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Sunday, March 22, 2015

Q: Why is it Important to Teach Critical Thinking? (A: Life Experiences Beyond the Classroom)

Often I think critically (without even realizing it); I'm known for "over analyzing" just about everything.  I feel it is necessary to visualize different scenarios and the possible outcomes.  This skill helps in many situations from planning a wedding/event to deciding which route to take home.

Recently in the evening, I was driving (by myself) over to my mom's house to dog sit while she went on a short trip.  

As I was nearing her house there was a group of men walking down the middle of the road.  I quickly started weighing my options (thinking critically).  I could drive up to them and wait for them to let me pass and then they would see a single lady pull up to a dark house alone, I could go home, or I could turn onto the block before I reached them and circle back giving them more time to get further up the road without seeing me get out of my car.  Of the three scenarios, the last one is what I chose and it worked out well.  The first option would have put me in a vulnerable position.  The second would keep me safe but I would be considered irresponsible. And the third option got me to the house safely and the dogs fed.

Being able to see a scenario, word problem, story, essay, event, etc. all the way through and make an educated judgement call is essential in school and in life.  It is also important to have fluid judgements (making alterations as more information is revealed) so that the outcome can be adequately gauged.

Fifteen years ago, when I was twenty one years old, my critical thinking skills went on  autopilot during a life changing situation.  I was in a robbery.  My friends and I were on our way to the beach when we decided to stop for a taco.  Little did we know, we were in the wrong place at the wrong time.  After we sat down with our food in the far corner of the restaurant, we heard a commotion (tons of shouting).  I turned around, since my back was to the door and the register, so that I could see what was happening.  In a glimpse I saw three men entering the restaurant with red bandanas covering their noses and mouths wielding guns!  The guns were pointed up in the air just like in the movies...  That's all I saw.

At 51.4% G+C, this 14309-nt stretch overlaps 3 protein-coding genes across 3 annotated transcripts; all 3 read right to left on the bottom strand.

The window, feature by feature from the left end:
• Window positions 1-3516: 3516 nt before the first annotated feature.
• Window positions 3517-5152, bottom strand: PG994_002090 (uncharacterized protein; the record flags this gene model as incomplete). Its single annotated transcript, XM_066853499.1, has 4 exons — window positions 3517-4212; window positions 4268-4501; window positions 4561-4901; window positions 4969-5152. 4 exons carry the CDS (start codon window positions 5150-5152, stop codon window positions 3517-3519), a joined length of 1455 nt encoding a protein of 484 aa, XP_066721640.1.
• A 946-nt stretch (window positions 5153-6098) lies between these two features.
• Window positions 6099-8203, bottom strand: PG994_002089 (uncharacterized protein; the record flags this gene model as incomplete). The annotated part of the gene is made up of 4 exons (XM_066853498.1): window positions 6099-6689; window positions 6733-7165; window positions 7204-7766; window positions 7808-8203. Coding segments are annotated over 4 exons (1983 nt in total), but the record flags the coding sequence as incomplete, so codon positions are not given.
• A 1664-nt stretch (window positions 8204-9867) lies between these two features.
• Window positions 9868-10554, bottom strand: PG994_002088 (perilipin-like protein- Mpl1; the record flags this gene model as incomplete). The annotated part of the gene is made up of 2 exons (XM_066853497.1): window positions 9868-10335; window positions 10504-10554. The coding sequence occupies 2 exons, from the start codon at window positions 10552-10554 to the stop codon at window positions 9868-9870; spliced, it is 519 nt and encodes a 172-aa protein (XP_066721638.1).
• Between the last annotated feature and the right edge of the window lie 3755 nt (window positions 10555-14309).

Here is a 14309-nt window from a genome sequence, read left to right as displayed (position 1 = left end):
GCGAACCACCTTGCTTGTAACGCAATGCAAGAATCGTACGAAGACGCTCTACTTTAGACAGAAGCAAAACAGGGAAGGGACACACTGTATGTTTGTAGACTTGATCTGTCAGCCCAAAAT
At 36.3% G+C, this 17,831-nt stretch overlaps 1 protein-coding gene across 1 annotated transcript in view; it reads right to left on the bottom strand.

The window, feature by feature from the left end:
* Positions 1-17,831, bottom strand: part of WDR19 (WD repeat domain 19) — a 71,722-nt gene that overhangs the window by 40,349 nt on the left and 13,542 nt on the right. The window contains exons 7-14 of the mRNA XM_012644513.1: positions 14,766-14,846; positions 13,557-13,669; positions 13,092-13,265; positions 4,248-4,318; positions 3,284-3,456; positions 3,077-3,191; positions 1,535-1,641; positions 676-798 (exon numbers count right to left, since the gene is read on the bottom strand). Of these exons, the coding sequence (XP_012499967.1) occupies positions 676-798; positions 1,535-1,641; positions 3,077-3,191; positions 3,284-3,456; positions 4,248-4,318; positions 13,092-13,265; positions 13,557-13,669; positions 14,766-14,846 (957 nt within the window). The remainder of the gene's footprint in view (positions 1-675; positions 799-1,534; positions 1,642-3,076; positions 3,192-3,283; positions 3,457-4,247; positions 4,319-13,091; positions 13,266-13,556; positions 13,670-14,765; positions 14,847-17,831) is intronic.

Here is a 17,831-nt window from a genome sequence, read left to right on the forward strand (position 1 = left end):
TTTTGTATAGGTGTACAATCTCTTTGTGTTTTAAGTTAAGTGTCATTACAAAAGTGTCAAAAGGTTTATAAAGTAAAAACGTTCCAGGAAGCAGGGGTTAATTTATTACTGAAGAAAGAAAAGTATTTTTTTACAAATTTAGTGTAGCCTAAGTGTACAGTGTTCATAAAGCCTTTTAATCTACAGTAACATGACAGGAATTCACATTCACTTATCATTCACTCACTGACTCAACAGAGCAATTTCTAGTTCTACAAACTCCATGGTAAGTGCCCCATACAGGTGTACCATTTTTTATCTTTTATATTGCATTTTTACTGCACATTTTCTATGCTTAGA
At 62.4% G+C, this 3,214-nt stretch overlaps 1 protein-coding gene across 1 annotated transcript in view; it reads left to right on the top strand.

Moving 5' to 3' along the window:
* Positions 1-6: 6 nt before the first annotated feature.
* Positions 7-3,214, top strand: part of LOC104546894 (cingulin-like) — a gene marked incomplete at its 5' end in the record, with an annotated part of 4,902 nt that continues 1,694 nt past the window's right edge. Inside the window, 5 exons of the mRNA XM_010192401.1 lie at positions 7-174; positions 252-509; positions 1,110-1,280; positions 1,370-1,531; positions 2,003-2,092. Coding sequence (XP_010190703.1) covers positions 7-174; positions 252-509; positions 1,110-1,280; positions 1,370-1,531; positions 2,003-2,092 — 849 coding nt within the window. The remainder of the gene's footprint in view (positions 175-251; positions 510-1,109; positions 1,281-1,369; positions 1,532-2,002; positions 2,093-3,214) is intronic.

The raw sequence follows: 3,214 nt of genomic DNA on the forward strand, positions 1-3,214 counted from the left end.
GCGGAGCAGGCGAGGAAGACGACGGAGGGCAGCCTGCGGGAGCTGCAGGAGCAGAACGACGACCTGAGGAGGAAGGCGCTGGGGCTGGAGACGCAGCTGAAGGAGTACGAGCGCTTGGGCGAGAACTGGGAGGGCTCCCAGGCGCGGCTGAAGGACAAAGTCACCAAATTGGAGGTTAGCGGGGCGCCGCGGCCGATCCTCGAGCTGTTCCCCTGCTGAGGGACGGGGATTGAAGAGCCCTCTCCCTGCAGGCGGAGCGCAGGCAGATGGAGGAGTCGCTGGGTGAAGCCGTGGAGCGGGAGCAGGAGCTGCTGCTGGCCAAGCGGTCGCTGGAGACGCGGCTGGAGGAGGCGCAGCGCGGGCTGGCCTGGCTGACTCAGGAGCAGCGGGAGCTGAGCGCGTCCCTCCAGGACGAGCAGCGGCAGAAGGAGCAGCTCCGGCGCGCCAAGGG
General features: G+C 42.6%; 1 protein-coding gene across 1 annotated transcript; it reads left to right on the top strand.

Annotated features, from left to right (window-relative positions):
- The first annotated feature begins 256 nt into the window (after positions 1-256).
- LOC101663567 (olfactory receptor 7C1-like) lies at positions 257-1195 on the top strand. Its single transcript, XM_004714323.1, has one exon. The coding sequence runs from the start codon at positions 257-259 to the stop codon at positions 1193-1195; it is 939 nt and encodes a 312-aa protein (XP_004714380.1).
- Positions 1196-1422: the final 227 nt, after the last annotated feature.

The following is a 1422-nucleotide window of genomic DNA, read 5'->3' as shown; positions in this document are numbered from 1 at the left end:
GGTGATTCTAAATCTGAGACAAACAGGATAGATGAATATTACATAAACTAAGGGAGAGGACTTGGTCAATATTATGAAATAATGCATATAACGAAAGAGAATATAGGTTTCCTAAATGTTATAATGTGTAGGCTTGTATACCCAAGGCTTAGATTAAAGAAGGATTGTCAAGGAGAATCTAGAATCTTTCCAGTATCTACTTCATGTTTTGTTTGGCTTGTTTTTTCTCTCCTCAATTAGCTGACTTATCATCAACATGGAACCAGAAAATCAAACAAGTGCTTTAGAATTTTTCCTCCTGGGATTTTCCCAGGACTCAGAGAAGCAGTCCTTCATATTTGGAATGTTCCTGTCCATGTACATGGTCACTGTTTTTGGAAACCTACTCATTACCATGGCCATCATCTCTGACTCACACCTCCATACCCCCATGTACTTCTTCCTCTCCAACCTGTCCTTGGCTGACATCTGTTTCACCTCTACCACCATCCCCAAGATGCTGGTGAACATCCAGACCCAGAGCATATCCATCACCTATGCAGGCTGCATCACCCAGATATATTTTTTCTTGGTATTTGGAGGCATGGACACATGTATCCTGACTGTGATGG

This is where critical thinking comes into play.  I could have jumped up or started sobbing and drawn attention to myself.  Instead my friends and I pretended it wasn't happening, even though we could hear the shouting and the anger in their voices.  One of the men was screaming for the money and the cashier was screaming back there wasn't any because it was in the safe and she couldn't open it.  

I could not control the situation but I could control my choices.  While sitting there, I started to worry about my wallet.  What if they came around and robbed us?  What if he got my address and the keys to my house? What if this and what if that.  I very cautiously removed my driver's license from my wallet.  I just did not want them to know where I lived.  I also was looking inconspicuously at the windows and the tables that surrounded us us planning an exit route or safe place if they started shooting.  Luckily, they left without any of those terrible outcomes happening.  

If one did, then I would have to rely on my thinking skills to survive.  Critical thinking skills are necessary in life and should be taught as such..  They are not just another reading skill.


On a side note, I sell on eBay and promote other sellers.  If interested check out my eBay Store: Lowery's Loft.  My username on eBay is GroovyEducator (just like this blog).

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